I want you to know we will keep you safe. We will stand up for our beliefs. I want you to know we still believe in justice. I want you to know we know how serious this is. I want you to know how much work we have to do, and how committed we are. I want you to know your voice matters, especially when there’s injustice. You do not have to agree. We will support your voice. We will make space for it. Your voice is valuable, and it counts.
No matter what they tell you, you are allowed to grieve and take action at the same time. You get to have both. That’s what is fair and real and necessary. I want both for you. I also wanted a Madame President for you. I am deeply disappointed. This morning we listened together to the should-have-been-Madame-President give her concession speech. I sipped a homemade americano. Papa organized your toys. Luna read a book called "The Shape of My Heart." Sienna burrowed her head in my shoulder and whimpered. She is right: this will be painful for a long time. She is right, little girls, do not doubt how valuable you are, how important you are, how deeply we promise to fight for you. We will raise you with our values, we will make sure you know what justice is, we will help you find your voice and follow your dreams.
So much heartache this morning, baby girls. We love you, baby girls. We love you.
Typically, when I tell people I'm doing research, they don't really have a sense of what it is I'm actually doing. For the most part, my work does not involve quantitative data collection or heavy stats analysis, and I suppose observation sounds fuzzy, and doing or making or even being with people sounds even fuzzier.
Yesterday, doing research meant gathering iPads and cameras and loading them into a brown paper box. It meant downloading images I searched for on Pinterest under the title documentary photography onto the devices. It meant thinking about how participants could look at images of everyday life- documentary images- that showed something new or interesting about the most common of everyday moments, and spin a story from that image. It meant then imagining how participants could take the cameras packed in the box, and venture out into their world and photograph something- anything, really- from their daily lives. It meant devising a writing prompt that could follow the capturing of images, hoping that they'd continue to engage enough to write something meaningful about the image they had taken.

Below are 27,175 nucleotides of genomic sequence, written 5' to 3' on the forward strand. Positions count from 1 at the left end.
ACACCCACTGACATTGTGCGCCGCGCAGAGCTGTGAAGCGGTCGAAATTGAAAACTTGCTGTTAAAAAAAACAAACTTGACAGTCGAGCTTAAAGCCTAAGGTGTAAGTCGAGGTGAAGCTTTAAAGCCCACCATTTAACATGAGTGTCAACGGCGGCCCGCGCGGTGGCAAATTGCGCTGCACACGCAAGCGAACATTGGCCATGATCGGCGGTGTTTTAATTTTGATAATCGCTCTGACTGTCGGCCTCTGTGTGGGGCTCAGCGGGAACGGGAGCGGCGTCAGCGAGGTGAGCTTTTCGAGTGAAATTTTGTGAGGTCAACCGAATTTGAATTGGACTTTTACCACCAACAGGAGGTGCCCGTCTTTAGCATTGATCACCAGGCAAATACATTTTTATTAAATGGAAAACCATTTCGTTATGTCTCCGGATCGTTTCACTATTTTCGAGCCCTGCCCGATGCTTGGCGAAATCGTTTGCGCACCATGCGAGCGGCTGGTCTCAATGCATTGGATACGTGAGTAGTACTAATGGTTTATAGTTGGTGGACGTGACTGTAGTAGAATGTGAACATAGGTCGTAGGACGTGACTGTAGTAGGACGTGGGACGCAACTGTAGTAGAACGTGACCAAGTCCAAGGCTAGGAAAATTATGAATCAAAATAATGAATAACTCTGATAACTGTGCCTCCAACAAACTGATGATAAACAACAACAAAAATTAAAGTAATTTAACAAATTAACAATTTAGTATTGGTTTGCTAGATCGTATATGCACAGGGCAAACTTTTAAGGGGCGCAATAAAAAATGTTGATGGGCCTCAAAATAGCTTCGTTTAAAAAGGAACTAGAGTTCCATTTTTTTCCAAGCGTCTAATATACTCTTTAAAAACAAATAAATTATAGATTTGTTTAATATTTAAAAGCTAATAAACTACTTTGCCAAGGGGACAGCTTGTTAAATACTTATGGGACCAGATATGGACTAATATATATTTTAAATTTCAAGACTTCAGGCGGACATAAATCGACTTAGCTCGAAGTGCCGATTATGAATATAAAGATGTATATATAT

And so we arrived, my postdoctoral supervisor and myself, to addiction and rehab support center yesterday, and we were greeted by folks at the steps of the building, lingering on the streets and having a smoke. Someone held the door for us- for our hands were full of digital devices and doughnuts and coffee, and we entered a big room with fluorescent lighting and lots of round tables that smelled faintly of elementary school cafeteria food and warm bodies. Men and women of all ages gathered at the tables, clutching paper cups of coffee and chatting. An art table in the corner was littered with plastic boxes of broken crayons and felt markers that I desperately wanted to organized into their proper bins. An older woman with a pair of glasses strung around her neck introduced herself, the director of the center.
I felt out of place, the way I often do in a new space. The difference between me and my pixie haircut and these people was wide. I desperately wished to make the difference disappear so that I could sit down with these folks and have a cup of what I was certain was bad, watery coffee, and talk about life. But of course the way I want to be easily accepted, the way I imagine the chumminess, the camaraderie- it's always all in my head.
This isn't exactly like most of my research, for I am stepping into my post-doc supervisor's project. She's been here, many times. People know her. Young adults greet her. They ask about previous projects. I am new here, and this is the only time I will visit. Typically, I spend lots of time with people I do research with, and time erodes the difference between me and my pixie haircut and the people with whom I work. But not this time. This time, I rely on the relationships built by other researchers to carry me through, to facilitate our research.